There’s a new level of political theater that’s premiered in America, and it’s not primary season – it’s recall season. While the national focus has been on the recall of six Wisconsin Republican state legislators (two of whom were replaced by Democrats), there has been little national coverage thus far of the movement to recall Arizona State Senate President and anti-immigration activist Russell Pearce.
The recall election, which has just been approved by the Maricopa County Superior Court to take place on November 8, breaks one of the national stereotypes for the Grand Canyon State, because the recall movement is in opposition to Pearce’s emphasis on illegal-immigration enforcement and the loosening of gun restrictions.
The Arizona Republic reported that last month, Gov. Jan Brewer called the election in Mesa's Legislative District 18 after Maricopa County elections officials certified that 10,365 of the 16,949 signatures submitted by Citizens for a Better Arizona were valid. The citizens group argued to the court that State Senator Pearce needed to spend his time bringing more jobs to their district and improving health care delivery systems rather than increasing the hunt for illegal immigrants and easing gun ownership and carry laws.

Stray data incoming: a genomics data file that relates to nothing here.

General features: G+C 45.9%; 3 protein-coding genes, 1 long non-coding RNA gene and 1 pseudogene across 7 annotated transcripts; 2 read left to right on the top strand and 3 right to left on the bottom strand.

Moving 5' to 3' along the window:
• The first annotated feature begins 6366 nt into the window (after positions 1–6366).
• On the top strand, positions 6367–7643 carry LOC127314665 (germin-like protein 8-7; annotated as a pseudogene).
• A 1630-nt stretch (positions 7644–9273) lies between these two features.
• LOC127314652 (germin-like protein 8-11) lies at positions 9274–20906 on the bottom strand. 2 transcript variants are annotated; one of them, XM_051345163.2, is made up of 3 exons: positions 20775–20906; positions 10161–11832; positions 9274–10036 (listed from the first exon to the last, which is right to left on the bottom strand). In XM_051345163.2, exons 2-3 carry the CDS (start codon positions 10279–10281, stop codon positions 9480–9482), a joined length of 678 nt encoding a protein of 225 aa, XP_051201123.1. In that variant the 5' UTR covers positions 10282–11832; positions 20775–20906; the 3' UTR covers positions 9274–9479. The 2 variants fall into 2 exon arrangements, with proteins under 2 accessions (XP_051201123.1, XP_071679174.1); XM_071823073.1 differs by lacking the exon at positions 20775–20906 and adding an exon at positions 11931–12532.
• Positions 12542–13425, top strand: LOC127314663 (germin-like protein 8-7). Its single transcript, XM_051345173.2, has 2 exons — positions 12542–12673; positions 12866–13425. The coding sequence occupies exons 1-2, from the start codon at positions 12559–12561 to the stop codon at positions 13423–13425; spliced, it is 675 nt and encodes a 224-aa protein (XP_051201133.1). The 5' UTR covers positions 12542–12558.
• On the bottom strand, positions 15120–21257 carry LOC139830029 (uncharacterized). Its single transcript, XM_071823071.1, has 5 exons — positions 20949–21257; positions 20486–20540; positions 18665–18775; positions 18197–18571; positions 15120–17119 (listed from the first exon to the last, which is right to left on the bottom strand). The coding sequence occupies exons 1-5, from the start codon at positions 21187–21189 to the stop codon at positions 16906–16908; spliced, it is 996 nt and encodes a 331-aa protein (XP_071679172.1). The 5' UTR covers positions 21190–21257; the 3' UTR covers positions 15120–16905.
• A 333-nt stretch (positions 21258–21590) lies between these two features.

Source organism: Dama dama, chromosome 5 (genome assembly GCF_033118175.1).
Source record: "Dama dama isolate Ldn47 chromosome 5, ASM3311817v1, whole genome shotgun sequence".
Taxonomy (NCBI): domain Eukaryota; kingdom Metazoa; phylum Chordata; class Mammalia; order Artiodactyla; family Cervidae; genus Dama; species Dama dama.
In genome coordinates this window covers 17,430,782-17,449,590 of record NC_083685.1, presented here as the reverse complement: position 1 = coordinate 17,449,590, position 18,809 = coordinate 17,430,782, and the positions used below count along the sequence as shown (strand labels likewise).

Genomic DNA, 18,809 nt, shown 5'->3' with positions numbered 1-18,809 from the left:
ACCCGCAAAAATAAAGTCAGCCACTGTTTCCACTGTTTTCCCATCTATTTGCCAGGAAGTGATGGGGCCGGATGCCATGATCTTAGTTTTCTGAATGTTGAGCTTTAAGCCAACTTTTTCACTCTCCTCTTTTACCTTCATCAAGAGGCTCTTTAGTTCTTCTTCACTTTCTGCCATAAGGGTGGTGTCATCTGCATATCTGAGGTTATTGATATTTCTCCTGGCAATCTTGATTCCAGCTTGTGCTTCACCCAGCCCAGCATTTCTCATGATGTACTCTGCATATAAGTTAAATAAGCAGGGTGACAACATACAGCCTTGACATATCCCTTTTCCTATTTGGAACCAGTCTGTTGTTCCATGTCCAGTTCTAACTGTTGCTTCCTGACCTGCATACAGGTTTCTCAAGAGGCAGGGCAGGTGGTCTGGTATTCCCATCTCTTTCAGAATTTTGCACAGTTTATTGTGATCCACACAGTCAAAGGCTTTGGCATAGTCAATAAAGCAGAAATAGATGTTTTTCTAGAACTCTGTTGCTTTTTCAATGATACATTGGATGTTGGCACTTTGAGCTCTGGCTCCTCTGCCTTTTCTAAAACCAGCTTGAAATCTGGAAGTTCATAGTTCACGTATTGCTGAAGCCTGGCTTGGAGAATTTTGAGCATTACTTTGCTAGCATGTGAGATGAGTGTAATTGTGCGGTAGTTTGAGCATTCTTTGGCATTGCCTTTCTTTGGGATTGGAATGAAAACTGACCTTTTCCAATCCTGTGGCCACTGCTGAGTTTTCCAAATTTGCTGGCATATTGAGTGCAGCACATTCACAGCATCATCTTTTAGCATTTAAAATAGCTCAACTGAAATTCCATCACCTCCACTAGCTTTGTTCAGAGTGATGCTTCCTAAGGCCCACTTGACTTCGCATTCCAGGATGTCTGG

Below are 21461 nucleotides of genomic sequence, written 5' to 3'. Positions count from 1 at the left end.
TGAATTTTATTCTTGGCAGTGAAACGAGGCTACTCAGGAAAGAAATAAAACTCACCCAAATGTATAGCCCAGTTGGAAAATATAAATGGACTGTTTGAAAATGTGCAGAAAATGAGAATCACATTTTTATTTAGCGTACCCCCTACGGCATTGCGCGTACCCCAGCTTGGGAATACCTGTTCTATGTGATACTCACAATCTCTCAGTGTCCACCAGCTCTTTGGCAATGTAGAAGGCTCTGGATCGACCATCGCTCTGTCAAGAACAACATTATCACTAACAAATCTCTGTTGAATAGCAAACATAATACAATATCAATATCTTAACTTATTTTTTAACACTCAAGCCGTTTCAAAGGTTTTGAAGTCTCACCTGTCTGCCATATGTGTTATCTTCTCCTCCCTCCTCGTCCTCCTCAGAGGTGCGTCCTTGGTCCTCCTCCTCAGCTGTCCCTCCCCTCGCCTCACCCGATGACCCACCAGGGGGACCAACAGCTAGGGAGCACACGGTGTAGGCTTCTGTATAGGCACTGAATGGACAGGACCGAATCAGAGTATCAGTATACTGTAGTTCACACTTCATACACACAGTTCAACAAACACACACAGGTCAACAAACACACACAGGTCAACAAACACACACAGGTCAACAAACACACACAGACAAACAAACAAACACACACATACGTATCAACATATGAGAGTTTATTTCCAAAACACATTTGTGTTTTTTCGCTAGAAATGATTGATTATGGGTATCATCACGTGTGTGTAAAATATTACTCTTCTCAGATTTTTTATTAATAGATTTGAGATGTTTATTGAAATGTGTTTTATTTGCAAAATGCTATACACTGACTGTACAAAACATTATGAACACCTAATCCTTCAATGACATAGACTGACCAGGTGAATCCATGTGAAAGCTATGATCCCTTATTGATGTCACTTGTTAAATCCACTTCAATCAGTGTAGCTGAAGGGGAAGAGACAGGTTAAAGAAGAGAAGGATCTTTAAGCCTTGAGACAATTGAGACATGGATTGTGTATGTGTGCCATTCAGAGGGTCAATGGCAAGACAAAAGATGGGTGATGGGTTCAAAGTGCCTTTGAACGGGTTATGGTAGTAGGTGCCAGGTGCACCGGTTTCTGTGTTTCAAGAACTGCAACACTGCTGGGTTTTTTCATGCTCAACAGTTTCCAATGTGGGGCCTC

"I'm pleased that [Judge Hugh Hegyi] understood our arguments and accepted them," said attorney Thomas Ryan, who represented the recall group. Hegyi struck down all eight allegations of Citizens Who Oppose the Pearce Recall. Pearce’s attorney Lisa Hauser will now appeal the finding to the Arizona Supreme Court, attempting to invalidate enough of the certified signatures on the recall petition to have it thrown out. Ryan calls the appeal a desperation move on Pearce’s behalf, adding that he also likes his chances with the Supreme Court.
The Arizona Republic is reporting that candidates have until September 9 to collect the 621 signatures required to qualify for the ballot and submit them to the Secretary of State's Office if they are interested in running against the incumbent Pearce. So far, the paper reports, two Republicans and one Independent have filed paperwork to begin the process.
While it is too early to say that this action against one of Arizona’s and Maricopa County’s most vociferous anti-immigrant, pro-gun politicians represents a sea change in Arizona politics, it certainly bears watching as one possible sign that the economic environment has begun to take precedent over more ideologically driven political motives. No state in the union – with the possible exception of California – has more at stake in the immigration wars than Arizona.